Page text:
When you’re sick, everything in life becomes more difficult — food included. Whether you’re thinking about your meal plan for the day or just reaching for a snack, a fever haze can impair judgment, so it’s best to consider what you're going to eat should you fall sick even before symptoms set in. Consider making and freezing nourishing soup options in the winter that you can pull out when you feel a cold coming on, and keep in mind that eating healthy when you're ill is even more important than eating healthy in day to day life. And be careful when it comes to comfort foods: “everything in moderation” applies even when the world seems askew through the foggy lens of a head cold.
Dr. Lawrence Hoberman, a San Antonio gastroenterologist (who also markets a dietary supplement called EndoMune Advanced Probiotic), warns against sugary products, as sugar binds with white blood cells to keep them from efficiently performing their duties to fight infection. And while we know that grains are healthy, keep in mind that they're converted to sugar in the body, so consider putting them off while sick. However, Dr. Krystal Richardson, a naturopathic doctor with the Naturopathic Family Medicine clinic in Seattle, says that if foods such as saltine crackers help settle your stomach, they’re perfectly fine in moderation.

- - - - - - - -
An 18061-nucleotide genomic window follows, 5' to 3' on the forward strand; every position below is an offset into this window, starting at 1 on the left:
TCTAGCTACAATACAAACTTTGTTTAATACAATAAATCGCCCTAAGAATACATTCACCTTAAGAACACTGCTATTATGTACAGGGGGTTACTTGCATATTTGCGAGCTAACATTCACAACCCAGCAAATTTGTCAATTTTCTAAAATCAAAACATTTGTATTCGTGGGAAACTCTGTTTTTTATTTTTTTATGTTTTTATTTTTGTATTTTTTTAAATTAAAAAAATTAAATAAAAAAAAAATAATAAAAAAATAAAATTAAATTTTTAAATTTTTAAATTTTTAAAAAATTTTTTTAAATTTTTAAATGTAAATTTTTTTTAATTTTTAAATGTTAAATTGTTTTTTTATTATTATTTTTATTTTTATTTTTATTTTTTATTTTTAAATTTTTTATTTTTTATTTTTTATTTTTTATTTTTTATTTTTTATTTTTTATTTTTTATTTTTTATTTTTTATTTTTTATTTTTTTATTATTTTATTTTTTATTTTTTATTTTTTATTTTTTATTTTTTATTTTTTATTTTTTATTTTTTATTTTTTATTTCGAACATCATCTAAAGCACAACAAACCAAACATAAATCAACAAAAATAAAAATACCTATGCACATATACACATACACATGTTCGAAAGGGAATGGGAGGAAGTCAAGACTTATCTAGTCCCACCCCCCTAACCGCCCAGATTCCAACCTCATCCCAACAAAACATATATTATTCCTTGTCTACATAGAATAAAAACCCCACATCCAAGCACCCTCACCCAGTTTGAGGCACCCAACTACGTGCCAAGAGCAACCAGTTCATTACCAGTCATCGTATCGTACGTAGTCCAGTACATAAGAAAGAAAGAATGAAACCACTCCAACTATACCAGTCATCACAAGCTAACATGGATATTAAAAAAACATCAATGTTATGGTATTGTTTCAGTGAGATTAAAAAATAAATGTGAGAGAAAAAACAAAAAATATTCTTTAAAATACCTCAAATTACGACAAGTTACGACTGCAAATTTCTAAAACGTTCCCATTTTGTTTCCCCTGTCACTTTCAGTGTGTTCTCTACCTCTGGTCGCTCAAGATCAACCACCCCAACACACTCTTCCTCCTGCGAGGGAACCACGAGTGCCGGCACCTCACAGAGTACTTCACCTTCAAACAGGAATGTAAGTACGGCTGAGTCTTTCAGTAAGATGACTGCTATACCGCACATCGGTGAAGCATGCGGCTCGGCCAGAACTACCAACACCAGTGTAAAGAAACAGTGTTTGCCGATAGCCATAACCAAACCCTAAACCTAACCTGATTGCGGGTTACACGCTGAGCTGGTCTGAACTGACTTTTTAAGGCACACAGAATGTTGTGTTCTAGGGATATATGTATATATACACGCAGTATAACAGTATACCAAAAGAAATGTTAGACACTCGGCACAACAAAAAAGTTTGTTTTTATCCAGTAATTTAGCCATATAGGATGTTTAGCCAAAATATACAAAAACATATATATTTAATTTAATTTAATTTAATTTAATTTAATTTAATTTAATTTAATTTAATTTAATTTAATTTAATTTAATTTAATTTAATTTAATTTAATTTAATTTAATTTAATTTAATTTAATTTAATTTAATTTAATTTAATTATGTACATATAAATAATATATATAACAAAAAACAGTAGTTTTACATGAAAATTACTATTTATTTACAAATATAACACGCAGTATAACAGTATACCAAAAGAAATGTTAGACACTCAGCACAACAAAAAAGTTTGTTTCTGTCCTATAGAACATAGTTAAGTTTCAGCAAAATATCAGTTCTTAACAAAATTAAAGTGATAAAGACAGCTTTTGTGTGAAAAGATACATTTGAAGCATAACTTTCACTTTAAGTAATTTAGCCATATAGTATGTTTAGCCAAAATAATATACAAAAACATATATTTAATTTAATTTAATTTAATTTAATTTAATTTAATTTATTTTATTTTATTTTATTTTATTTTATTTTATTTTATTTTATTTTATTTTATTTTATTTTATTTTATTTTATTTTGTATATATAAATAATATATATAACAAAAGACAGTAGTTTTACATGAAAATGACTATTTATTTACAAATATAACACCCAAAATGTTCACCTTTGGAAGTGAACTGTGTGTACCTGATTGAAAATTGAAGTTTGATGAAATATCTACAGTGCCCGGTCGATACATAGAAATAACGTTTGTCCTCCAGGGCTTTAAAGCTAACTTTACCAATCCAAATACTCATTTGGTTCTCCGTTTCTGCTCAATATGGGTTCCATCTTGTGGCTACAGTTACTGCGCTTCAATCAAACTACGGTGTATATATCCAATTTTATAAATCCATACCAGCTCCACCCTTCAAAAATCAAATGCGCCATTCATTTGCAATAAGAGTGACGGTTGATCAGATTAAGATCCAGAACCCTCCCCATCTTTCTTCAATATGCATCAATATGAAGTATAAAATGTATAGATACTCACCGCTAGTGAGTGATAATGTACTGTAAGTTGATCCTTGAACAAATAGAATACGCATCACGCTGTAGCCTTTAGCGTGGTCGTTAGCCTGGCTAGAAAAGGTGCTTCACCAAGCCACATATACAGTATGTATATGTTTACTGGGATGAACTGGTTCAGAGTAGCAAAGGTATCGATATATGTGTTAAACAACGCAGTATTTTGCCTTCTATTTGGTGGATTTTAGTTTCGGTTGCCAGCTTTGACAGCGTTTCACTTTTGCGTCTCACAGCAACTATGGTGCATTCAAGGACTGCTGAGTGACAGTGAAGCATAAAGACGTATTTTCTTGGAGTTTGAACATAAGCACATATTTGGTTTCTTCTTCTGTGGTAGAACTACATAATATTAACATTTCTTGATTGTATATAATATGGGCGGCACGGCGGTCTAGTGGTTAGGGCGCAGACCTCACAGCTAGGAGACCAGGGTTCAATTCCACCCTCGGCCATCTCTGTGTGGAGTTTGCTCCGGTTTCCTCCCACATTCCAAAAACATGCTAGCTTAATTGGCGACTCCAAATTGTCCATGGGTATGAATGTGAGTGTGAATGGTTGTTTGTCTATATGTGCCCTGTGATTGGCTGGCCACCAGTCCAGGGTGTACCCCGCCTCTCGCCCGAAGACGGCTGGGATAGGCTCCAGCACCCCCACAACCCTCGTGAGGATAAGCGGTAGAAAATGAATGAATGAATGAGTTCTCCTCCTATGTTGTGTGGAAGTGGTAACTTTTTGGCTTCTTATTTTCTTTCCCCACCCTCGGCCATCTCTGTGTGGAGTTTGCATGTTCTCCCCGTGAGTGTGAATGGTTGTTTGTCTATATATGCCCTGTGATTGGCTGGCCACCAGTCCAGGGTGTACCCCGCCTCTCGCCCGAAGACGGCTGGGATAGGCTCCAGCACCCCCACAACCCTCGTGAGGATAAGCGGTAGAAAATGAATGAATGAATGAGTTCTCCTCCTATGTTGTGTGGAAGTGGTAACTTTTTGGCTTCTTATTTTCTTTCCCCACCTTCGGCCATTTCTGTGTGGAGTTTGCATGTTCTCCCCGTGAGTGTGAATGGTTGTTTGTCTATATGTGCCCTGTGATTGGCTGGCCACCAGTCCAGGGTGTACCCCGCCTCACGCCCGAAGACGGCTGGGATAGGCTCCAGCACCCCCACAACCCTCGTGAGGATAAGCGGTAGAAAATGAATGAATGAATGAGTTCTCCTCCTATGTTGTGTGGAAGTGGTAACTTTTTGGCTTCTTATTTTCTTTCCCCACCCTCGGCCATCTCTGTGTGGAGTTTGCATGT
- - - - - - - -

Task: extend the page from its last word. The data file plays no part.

Avoiding high levels of fats is also a good idea. Jennifer Cohen Katz, registered dietician and licensed nutritionist, favors monounsaturated fats found in plant products to keep the body focused on fighting infection instead of processing hard-to-digest foods. Sticking with simple, home-cooked foods that are dense in nutrients and proteins is the best route to follow. Staying hydrated is essential, and the old adage of ingesting vitamin C still holds true. Instead of drinking sugar-heavy juices, consider eating whole fruits, which contain less sugar, more water, and lots of fiber. Healthy eating is essential on the road to recovery, so be sure to avoid the inflammation-promoting, illness-prolonging dishes we’ve rounded up here.
Adding acid to a body already unbalanced due to illness can cause additional inflammation, according to Dr. Hoberman. He advises avoiding excess consumption of acidic fruits, such as cranberries, grapefruits, and kiwis, as well as acidic veggies like corn, lentils, and olives.
Ever drink a hot toddy for a sore throat or cold? Next time, Dr. Richardson advises to stick to the hot water, lemon, and honey. “Alcohol suppresses the immune system, and your body is fighting a battle with that bug that infected you — it isn’t a good idea to add in one more element that is going to make that battle an uphill one.”